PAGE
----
A person accused of a crime is generally charged in a formal accusation called an indictment (for felonies or serious crimes) or information (for misdemeanors).
It is not the victim’s responsibility to bring a criminal case. In a kidnapping case, for instance, the government would prosecute the kidnapper; the victim would not be a party to the action.
In some criminal cases, there may not be a specific victim. For example, state governments arrest and prosecute people accused of violating laws against driving while intoxicated because society regards that as a serious offense that can result in harm to others.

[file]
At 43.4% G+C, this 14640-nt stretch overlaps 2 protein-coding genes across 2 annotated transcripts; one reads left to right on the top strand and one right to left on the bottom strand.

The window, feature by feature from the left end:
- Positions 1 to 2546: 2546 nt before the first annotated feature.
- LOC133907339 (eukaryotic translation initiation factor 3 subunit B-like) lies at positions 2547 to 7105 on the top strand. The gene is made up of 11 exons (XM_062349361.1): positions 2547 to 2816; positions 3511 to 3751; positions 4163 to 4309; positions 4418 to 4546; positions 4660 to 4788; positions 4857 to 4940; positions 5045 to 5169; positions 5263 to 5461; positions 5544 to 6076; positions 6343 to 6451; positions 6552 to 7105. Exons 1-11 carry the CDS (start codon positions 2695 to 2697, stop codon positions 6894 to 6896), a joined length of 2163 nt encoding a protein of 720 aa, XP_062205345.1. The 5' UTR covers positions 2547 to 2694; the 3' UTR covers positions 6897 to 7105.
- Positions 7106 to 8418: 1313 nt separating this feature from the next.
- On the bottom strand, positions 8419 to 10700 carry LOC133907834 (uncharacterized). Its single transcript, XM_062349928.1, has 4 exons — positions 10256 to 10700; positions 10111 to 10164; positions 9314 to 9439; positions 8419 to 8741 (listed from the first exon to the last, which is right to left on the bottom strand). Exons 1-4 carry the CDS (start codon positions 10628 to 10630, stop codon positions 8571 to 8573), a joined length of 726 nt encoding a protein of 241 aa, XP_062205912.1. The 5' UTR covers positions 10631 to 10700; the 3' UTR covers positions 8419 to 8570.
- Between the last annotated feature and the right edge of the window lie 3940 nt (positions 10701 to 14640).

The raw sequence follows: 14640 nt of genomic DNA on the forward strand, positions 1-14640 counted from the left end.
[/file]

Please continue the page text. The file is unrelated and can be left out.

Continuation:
When a court determines that an individual committed a crime, that person will receive a sentence. The sentence may be an order to pay a monetary penalty (a fine and/or restitution to the victim), imprisonment, or supervision in the community .